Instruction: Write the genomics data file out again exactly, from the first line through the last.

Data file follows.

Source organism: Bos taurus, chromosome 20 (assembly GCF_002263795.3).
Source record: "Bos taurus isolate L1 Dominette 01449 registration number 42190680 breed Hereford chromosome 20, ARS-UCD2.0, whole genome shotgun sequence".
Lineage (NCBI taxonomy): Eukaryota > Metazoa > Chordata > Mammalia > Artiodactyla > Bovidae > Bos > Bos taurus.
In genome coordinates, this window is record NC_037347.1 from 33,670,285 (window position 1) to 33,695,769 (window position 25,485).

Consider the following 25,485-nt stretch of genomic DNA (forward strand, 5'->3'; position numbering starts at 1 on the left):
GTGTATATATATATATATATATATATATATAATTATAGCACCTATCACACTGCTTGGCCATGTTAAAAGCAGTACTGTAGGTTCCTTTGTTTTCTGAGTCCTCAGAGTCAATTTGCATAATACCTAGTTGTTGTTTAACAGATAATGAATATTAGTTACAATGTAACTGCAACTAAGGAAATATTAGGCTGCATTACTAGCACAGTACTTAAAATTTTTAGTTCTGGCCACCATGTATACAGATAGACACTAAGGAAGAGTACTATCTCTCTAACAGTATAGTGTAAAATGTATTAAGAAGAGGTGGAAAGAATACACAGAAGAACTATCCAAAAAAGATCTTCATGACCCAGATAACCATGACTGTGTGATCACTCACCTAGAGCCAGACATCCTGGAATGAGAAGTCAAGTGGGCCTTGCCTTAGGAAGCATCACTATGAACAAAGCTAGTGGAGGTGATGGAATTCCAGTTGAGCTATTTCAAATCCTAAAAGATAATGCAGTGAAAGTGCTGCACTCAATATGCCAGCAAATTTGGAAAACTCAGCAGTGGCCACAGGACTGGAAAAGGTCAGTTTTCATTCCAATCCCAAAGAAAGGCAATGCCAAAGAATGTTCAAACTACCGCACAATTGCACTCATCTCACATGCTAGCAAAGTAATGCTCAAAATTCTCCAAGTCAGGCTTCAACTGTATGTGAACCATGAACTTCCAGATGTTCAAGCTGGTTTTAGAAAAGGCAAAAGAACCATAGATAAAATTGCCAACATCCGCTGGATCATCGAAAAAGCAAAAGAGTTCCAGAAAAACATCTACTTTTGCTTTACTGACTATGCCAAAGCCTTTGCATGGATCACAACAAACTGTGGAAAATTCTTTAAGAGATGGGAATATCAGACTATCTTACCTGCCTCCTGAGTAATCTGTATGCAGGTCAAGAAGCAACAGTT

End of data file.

Source organism: Bos taurus, chromosome 20 (assembly GCF_002263795.3).
Source record: "Bos taurus isolate L1 Dominette 01449 registration number 42190680 breed Hereford chromosome 20, ARS-UCD2.0, whole genome shotgun sequence".
Lineage (NCBI taxonomy): Eukaryota > Metazoa > Chordata > Mammalia > Artiodactyla > Bovidae > Bos > Bos taurus.
In genome coordinates, this window is record NC_037347.1 from 33,670,285 (window position 1) to 33,695,769 (window position 25,485).

Consider the following 25,485-nt stretch of genomic DNA (forward strand, 5'->3'; position numbering starts at 1 on the left):
GTGTATATATATATATATATATATATATATAATTATAGCACCTATCACACTGCTTGGCCATGTTAAAAGCAGTACTGTAGGTTCCTTTGTTTTCTGAGTCCTCAGAGTCAATTTGCATAATACCTAGTTGTTGTTTAACAGATAATGAATATTAGTTACAATGTAACTGCAACTAAGGAAATATTAGGCTGCATTACTAGCACAGTACTTAAAATTTTTAGTTCTGGCCACCATGTATACAGATAGACACTAAGGAAGAGTACTATCTCTCTAACAGTATAGTGTAAAATGTATTAAGAAGAGGTGGAAAGAATACACAGAAGAACTATCCAAAAAAGATCTTCATGACCCAGATAACCATGACTGTGTGATCACTCACCTAGAGCCAGACATCCTGGAATGAGAAGTCAAGTGGGCCTTGCCTTAGGAAGCATCACTATGAACAAAGCTAGTGGAGGTGATGGAATTCCAGTTGAGCTATTTCAAATCCTAAAAGATAATGCAGTGAAAGTGCTGCACTCAATATGCCAGCAAATTTGGAAAACTCAGCAGTGGCCACAGGACTGGAAAAGGTCAGTTTTCATTCCAATCCCAAAGAAAGGCAATGCCAAAGAATGTTCAAACTACCGCACAATTGCACTCATCTCACATGCTAGCAAAGTAATGCTCAAAATTCTCCAAGTCAGGCTTCAACTGTATGTGAACCATGAACTTCCAGATGTTCAAGCTGGTTTTAGAAAAGGCAAAAGAACCATAGATAAAATTGCCAACATCCGCTGGATCATCGAAAAAGCAAAAGAGTTCCAGAAAAACATCTACTTTTGCTTTACTGACTATGCCAAAGCCTTTGCATGGATCACAACAAACTGTGGAAAATTCTTTAAGAGATGGGAATATCAGACTATCTTACCTGCCTCCTGAGTAATCTGTATGCAGGTCAAGAAGCAACAGTT